Governor touts Rhode Island textiles industry during Richmond visit at Kenyon Industries

Governor touts Rhode Island textiles industry during Richmond visit at Kenyon Industries

The Westerly Sun

RICHMOND — Gov. Gina Raimondo took advantage of a meeting with members of the Rhode Island Textile Innovation Network to promote textiles as another sector of Rhode Island’s growing skilled manufacturing economy. The meeting took place Wednesday at Kenyon Industries, a fabric dyeing and finishing company that straddles the Richmond-Charlestown line.

A pioneer in the fabric industry from the days of the Industrial Revolution, Rhode Island is now home to approximately 60 companies that produce technologically advanced textiles which are used in diverse applications, including the military.

“We’ve been overlooking our potential in textiles,” Raimondo said. “It’s not old fashioned textiles, it’s not necessarily the Slater Mill that we all think of. This is a high-tech operation. These are putting sensors in textiles, smart textiles, advanced textiles.”

Raimondo said the textile industry was a promising source of good jobs for people with specialized training.

“These are good jobs, Rhode Island is very good at it, and we need to invest in it,” she said. “The skills gap means more training, the right kind of training, and acknowledge that this stuff is more technical, so we have to train people in the skills that they need.”

The network was created a little more than a year ago, when U.S. Sen. Sheldon Whitehouse and other members of the Rhode Island Congressional delegation convened the state’s textile companies and urged them to form an association to preserve and promote their industry.

A steering committee of textile companies and representatives from the University of Rhode Island applied for funding to form the network and received $85,000 from the Rhode Island Commerce Corporation and $53,000 from the Department of Labor and Training.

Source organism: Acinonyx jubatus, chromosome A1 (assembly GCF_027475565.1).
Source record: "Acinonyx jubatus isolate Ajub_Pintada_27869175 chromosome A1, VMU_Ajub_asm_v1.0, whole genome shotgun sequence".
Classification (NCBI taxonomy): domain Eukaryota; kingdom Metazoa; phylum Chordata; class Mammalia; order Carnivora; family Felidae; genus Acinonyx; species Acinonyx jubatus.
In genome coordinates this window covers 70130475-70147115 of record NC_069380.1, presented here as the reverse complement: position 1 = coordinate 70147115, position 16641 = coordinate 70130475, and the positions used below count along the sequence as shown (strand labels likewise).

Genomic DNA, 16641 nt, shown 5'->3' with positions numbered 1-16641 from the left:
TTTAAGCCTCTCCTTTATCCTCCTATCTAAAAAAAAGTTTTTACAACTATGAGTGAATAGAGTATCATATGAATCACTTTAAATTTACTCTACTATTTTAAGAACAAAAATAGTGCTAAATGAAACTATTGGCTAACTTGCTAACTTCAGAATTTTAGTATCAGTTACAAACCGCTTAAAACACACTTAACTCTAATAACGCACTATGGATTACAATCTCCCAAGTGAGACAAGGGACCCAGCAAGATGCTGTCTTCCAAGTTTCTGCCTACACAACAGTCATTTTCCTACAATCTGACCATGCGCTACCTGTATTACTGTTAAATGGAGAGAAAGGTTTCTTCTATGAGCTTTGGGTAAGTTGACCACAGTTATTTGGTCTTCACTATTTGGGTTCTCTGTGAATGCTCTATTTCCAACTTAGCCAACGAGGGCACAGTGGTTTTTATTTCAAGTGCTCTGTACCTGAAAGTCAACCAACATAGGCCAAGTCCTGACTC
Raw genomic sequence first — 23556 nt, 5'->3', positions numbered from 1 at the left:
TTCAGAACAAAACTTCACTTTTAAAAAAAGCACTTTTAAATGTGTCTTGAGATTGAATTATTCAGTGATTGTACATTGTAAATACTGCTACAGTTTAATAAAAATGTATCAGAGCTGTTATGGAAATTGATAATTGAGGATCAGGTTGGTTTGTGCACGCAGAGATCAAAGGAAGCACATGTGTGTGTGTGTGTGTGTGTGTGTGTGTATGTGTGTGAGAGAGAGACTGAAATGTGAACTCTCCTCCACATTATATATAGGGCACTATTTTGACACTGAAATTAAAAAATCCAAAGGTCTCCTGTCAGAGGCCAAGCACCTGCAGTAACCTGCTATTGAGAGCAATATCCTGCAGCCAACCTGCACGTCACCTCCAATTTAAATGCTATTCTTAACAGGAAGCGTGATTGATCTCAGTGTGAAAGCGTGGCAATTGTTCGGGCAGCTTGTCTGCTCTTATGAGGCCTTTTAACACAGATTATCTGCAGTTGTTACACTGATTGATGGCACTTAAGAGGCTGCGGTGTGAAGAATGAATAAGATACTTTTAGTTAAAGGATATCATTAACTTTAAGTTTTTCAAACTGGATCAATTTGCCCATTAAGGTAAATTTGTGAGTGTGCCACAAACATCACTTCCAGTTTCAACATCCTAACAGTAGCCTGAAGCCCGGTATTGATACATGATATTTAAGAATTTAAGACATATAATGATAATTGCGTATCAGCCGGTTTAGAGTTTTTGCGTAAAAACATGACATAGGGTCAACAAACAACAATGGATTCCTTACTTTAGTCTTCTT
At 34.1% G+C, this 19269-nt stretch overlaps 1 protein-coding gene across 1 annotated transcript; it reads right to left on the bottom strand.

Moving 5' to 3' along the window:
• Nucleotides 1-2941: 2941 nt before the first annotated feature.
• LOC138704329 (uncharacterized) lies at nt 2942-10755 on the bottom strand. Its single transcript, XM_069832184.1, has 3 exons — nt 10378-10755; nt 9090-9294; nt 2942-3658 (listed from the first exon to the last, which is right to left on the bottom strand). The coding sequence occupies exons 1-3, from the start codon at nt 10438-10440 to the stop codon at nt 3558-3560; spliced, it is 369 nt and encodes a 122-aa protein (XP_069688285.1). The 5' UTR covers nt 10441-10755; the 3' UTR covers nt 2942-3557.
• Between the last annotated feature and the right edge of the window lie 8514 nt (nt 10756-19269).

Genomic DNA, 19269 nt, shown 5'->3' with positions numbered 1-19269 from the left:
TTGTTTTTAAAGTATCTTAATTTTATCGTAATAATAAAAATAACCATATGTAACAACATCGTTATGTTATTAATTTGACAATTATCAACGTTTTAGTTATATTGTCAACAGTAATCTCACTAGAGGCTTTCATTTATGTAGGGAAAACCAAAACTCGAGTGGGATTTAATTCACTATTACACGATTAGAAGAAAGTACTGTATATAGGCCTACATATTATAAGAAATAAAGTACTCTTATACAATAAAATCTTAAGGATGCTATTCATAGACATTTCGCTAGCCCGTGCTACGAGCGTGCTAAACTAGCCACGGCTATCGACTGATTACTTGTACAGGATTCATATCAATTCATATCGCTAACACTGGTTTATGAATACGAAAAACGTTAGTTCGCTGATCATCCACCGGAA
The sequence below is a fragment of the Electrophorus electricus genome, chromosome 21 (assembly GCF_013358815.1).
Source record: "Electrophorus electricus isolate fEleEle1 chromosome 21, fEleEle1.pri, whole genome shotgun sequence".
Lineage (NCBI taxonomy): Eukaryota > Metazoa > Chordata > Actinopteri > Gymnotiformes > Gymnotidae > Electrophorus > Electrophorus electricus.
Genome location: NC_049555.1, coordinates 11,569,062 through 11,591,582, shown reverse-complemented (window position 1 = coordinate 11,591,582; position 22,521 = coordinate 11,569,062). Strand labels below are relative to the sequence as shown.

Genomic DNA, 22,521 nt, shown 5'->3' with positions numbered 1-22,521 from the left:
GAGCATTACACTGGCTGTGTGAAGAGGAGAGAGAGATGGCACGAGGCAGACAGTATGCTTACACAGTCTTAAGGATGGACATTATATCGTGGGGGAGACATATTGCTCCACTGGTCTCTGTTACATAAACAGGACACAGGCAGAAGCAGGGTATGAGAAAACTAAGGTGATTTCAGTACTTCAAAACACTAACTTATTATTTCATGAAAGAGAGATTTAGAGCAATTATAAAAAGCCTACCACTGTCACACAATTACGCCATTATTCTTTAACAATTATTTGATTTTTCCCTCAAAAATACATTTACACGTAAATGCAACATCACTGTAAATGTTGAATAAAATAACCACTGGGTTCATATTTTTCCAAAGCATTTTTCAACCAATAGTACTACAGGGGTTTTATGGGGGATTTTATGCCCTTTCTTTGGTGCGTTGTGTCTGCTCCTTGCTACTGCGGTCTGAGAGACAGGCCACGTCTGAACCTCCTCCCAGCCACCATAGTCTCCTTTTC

One of the group’s first initiatives will be to survey textile manufacturers throughout the state to determine their needs and challenges, and a marketing and branding firm will be hired once the results have been compiled.

Michael Woody, Chief Executive Officer of the Cranston-based Trans-Tex LLC said the network had already fostered collaborations between the industry, academia and state government. Woody stressed the need to train Rhode Islanders for jobs in his industry and attributed the lack of interest in textiles jobs to an outdated image.

“Part of the skills gap has to do with the misperception that textiles make T-shirts and that textile factories are dirty places to work with dead end jobs and low wages, but that’s not the case,” he said. “Almost every textile manufacturer in Rhode Island is involved in advanced manufacturing.”

George Nickolopoulos, of URI’s Business Engagement Center, said the university had helped launch the network and continues to be involved.

“There are strong organizations that represent the marine trades, the composites alliance, organizations that represent the defense industry, but for such a critical piece of our ecomony, we’ve never had an organization that represented textiles,” he said.

John Riendeau, Director of Business Development at the Rhode Island Commerce Corporation, said technology had transformed the industry.

“An example of that is found in The Moore Company in Westerly,” he said. “If you look at what they do and the various divisions, Darlington Fabric produces some of the best breathable fabrics that are put into football jerseys and sports apparel.”

Kenyon Industries and its parent company, Brookwood Companies Inc. are also members of the network.

“People should know that this is a good place to work and that it’s exciting,” Kenyon President Joanne Bagley said. “We want to target both new students coming out of high school who may not be going to college or even those coming out of URI with degrees. We have a URI graduate that’s the head of our dye lab now. Whether it’s someone who has the technical skills or someone who is not going on to college, there’s a place here to have a good job and do something that’s worthwhile and interesting and exciting.”



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